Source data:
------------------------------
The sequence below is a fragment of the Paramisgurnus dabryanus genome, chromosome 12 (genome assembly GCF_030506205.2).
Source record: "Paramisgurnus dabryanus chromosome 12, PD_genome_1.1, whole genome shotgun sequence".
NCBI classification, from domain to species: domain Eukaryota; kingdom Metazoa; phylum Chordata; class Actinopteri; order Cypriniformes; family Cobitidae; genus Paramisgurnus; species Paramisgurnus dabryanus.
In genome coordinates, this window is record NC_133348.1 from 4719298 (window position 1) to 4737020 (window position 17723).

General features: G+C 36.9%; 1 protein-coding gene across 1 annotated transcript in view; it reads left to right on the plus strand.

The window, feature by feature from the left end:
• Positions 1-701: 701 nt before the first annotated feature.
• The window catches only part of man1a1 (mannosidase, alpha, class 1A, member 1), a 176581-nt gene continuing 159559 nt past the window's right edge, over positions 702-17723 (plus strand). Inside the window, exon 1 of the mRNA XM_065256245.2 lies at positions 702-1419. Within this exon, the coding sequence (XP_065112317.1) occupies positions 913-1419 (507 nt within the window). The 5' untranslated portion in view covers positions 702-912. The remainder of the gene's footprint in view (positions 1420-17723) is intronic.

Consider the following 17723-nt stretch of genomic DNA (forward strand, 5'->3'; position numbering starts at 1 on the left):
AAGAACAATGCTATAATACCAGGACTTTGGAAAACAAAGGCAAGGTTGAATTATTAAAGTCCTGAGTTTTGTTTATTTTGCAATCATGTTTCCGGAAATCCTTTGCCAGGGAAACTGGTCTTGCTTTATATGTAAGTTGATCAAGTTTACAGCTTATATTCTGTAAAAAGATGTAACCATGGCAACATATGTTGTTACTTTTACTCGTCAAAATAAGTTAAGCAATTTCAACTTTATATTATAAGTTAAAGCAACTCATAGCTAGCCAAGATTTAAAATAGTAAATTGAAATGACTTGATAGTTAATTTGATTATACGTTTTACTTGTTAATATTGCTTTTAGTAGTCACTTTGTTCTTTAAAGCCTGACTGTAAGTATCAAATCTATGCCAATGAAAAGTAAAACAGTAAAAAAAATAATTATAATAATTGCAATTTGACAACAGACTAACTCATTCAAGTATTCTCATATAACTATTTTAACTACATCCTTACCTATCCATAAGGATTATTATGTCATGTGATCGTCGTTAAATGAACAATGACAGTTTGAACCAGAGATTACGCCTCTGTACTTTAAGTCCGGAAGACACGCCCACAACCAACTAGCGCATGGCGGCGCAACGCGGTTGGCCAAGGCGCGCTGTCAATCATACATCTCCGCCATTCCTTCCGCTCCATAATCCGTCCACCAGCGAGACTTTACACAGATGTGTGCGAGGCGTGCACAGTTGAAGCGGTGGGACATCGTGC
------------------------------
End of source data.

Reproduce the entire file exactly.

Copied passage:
The sequence below is a fragment of the Paramisgurnus dabryanus genome, chromosome 12 (genome assembly GCF_030506205.2).
Source record: "Paramisgurnus dabryanus chromosome 12, PD_genome_1.1, whole genome shotgun sequence".
NCBI classification, from domain to species: domain Eukaryota; kingdom Metazoa; phylum Chordata; class Actinopteri; order Cypriniformes; family Cobitidae; genus Paramisgurnus; species Paramisgurnus dabryanus.
In genome coordinates, this window is record NC_133348.1 from 4719298 (window position 1) to 4737020 (window position 17723).

General features: G+C 36.9%; 1 protein-coding gene across 1 annotated transcript in view; it reads left to right on the plus strand.

The window, feature by feature from the left end:
• Positions 1-701: 701 nt before the first annotated feature.
• The window catches only part of man1a1 (mannosidase, alpha, class 1A, member 1), a 176581-nt gene continuing 159559 nt past the window's right edge, over positions 702-17723 (plus strand). Inside the window, exon 1 of the mRNA XM_065256245.2 lies at positions 702-1419. Within this exon, the coding sequence (XP_065112317.1) occupies positions 913-1419 (507 nt within the window). The 5' untranslated portion in view covers positions 702-912. The remainder of the gene's footprint in view (positions 1420-17723) is intronic.

Consider the following 17723-nt stretch of genomic DNA (forward strand, 5'->3'; position numbering starts at 1 on the left):
AAGAACAATGCTATAATACCAGGACTTTGGAAAACAAAGGCAAGGTTGAATTATTAAAGTCCTGAGTTTTGTTTATTTTGCAATCATGTTTCCGGAAATCCTTTGCCAGGGAAACTGGTCTTGCTTTATATGTAAGTTGATCAAGTTTACAGCTTATATTCTGTAAAAAGATGTAACCATGGCAACATATGTTGTTACTTTTACTCGTCAAAATAAGTTAAGCAATTTCAACTTTATATTATAAGTTAAAGCAACTCATAGCTAGCCAAGATTTAAAATAGTAAATTGAAATGACTTGATAGTTAATTTGATTATACGTTTTACTTGTTAATATTGCTTTTAGTAGTCACTTTGTTCTTTAAAGCCTGACTGTAAGTATCAAATCTATGCCAATGAAAAGTAAAACAGTAAAAAAAATAATTATAATAATTGCAATTTGACAACAGACTAACTCATTCAAGTATTCTCATATAACTATTTTAACTACATCCTTACCTATCCATAAGGATTATTATGTCATGTGATCGTCGTTAAATGAACAATGACAGTTTGAACCAGAGATTACGCCTCTGTACTTTAAGTCCGGAAGACACGCCCACAACCAACTAGCGCATGGCGGCGCAACGCGGTTGGCCAAGGCGCGCTGTCAATCATACATCTCCGCCATTCCTTCCGCTCCATAATCCGTCCACCAGCGAGACTTTACACAGATGTGTGCGAGGCGTGCACAGTTGAAGCGGTGGGACATCGTGC